Michael Myers’ Mask Is Actually William Shatner — 15 Facts About the Halloween Movies

©Universal Pictures

It’s official: Michael Myers is back and the new Halloween movie is a smash hit! That’s pretty impressive – the Halloween franchise spans an incredible 40 years and 11 films, some good, some pretty bad.

But one thing is unmistakable. Michael Myers is one of the scariest, most infamous movie villains of all time. In honor of 40 years of terror, here are 15 frightful facts about one of the most iconic movie franchises out there haunting your dreams.

1. Success!

The original Halloween film, released in 1978, is one of the most successful independent films of all time. The budget was a mere $300,000, and it raked in $47 million at the box office.

2. The famous mask

Horror buffs know this, but non-weirdos might not. Michael Myers’ mask is actually a William Shatner/Captain Kirk mask. The props department bought the cheapest mask they could find, spray painted it white, stretched out the eyes, and messed up the hair. The result? A terrifying, iconic image.

3. Scream queens

All the girls in 1978 film were supposed to be teenagers, but only Jamie Lee Curtis was under 20 years old at the time. Curtis was 19, and her role as Laurie Strode cemented her role as a scream queen.

4. Cameras

Director John Carpenter spent nearly half of his $300,000 budget on Panavision cameras so the original Halloween could be shot in widescreen. Carpenter and his crew had to get extremely creative to complete the rest of the film.

5. Fear meter

1978’s Halloween was shot out of order, so the actors often weren’t sure how scared they were supposed to be in a given scene. John Carpenter created a “fear meter” that showed Jamie Lee Curtis how frightened she was supposed to be during specific scenes.

6. Don’t bother with the sequels

The newest Halloween was written by David Gordon Green, Danny McBride, and Jeff Fradley as a direct sequel to the original film, not taking into account any of the films that followed the original 1978 classic.

7. A different title

Halloween was originally called The Babysitter Murders, but the small budget made Carpenter and his team decide to set the film in one day rather than over the course of several days.

8. The mask: Take Two

The mask in Halloween II, released in 1981, is the same one from the original film. It looks different in the sequel for several reasons. The first is that the paint was peeling off because actor Nick Castle always put the mask in his pocket between takes during the original film. It looked yellow in Part II because producer Debra Hill kept the mask in her house between films and she was a smoker. Also,  a different actor played Michael Myers in Part II – Dick Warlock (what a name) took over the role from Nick Castle, and the two men had different shaped faces.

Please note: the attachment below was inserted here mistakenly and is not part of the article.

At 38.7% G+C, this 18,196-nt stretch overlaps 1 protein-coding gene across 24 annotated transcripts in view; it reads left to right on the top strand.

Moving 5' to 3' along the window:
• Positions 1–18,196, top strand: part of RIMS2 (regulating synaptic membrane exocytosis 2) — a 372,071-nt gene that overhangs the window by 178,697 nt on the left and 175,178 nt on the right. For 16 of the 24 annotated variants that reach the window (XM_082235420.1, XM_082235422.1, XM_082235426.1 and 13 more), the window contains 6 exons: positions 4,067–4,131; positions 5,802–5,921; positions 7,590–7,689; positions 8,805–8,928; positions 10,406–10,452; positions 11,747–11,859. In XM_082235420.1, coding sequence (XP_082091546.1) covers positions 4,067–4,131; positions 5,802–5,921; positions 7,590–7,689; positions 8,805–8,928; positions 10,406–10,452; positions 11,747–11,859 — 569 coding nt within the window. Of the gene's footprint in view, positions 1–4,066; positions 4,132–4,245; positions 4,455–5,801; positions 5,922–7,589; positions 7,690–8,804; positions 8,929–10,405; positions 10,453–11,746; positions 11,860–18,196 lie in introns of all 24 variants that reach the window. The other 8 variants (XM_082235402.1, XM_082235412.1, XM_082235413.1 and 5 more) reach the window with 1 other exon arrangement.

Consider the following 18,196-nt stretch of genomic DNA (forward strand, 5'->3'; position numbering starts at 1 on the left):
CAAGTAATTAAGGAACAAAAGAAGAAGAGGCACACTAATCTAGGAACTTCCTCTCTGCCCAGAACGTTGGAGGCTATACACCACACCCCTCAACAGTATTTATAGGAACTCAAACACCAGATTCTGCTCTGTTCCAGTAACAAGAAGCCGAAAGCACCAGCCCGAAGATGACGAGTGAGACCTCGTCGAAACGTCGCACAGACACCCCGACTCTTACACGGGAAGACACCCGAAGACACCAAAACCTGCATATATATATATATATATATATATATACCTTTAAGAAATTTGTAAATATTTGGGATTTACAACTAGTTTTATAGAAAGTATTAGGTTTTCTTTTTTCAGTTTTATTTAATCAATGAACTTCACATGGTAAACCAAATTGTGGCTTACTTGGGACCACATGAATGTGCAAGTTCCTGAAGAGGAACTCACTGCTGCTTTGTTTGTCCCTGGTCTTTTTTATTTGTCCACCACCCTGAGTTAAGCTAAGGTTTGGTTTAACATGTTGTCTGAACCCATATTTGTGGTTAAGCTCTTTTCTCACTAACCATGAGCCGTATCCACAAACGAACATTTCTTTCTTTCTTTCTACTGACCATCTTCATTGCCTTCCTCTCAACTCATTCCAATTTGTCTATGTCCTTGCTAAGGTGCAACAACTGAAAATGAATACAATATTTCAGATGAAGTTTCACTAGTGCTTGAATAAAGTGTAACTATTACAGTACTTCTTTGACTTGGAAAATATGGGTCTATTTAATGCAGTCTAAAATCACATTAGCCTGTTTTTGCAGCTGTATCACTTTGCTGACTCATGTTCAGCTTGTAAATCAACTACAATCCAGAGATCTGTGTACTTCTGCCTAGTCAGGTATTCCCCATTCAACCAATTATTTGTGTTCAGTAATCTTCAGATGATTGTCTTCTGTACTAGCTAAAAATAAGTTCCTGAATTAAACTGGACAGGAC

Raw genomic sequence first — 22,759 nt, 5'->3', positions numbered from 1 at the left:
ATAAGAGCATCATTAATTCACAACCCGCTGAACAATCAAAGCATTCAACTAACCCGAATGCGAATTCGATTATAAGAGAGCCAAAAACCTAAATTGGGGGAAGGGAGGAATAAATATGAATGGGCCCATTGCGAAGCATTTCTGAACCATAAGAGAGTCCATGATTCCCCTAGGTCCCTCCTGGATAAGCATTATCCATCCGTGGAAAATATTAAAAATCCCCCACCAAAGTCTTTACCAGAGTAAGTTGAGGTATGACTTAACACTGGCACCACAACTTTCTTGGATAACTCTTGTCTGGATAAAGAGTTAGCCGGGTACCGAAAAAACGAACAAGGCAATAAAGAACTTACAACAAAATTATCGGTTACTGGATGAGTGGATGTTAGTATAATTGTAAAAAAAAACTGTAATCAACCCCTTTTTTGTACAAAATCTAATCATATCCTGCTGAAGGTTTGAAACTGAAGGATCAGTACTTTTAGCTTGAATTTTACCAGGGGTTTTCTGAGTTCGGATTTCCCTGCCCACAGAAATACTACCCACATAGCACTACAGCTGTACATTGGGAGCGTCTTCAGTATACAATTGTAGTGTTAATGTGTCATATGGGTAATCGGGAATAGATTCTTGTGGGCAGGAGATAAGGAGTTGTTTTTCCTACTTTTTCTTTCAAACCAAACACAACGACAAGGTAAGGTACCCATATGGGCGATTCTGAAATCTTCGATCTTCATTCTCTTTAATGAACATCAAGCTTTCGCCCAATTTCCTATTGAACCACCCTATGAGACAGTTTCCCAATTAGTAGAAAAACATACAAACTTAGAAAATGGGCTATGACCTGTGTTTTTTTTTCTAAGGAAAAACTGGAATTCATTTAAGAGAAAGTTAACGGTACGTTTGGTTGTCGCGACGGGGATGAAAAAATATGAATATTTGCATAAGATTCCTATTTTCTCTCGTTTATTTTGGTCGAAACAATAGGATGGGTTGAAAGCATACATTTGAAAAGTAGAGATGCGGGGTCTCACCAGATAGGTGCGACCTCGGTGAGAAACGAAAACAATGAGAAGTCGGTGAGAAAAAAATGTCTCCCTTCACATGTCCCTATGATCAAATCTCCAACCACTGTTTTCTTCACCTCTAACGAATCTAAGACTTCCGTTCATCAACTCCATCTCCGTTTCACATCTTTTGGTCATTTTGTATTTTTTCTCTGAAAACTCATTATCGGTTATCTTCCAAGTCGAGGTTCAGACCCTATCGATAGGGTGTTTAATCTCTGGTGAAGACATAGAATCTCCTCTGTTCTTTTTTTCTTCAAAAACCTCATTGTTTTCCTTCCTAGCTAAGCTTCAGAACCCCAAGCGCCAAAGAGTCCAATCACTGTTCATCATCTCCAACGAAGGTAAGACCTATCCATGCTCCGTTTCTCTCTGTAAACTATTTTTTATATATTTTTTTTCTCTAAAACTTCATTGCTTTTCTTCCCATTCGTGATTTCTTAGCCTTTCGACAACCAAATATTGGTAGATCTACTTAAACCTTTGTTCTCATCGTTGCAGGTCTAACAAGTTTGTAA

9. The morning after

Photo Credit: Universal Pictures

Halloween II (1981) is the only film in the series not set on the actual day of Halloween. In that film, the chaos takes place the day after, on November 1.

10. Bangin’ it out

Halloween 4: The Return of Michael Myers (1988) was written in only 11 hours. Writer Alan B. McElroy knew a writer’s strike was looming and he was determined to get the film written before the strike started.

11. Not a moneymaker

Halloween 5: The Revenge of Michael Myers (1989) is the lowest-grossing movie of the series.

12. Future star

Photo Credit: Dimension Films

Paul Rudd’s first film role was in 1995’s Halloween: The Curse of Michael Myers. It wasn’t too much later that he became a star after appearing in Clueless.

13. Still creeped out

When Jamie Lee Curtis appeared in Halloween H20: 20 Years Later in 1998, she admitted that seeing Michael Myers on set still scared her.

14. That fall look

Surprisingly, Halloween: The Curse of Michael Myers was the only film in the series filmed entirely in the fall. Movie magic!

15. No more John

John Carpenter wrote a treatment for Halloween 4, but the producers were looking for a standard, by-the-book slasher film, and they weren’t interested in Carpenter’s take on the story. Because his script was thrown out, Carpenter decided he didn’t want anything to do with Part 4, which made it the first Halloween movie he wasn’t involved with.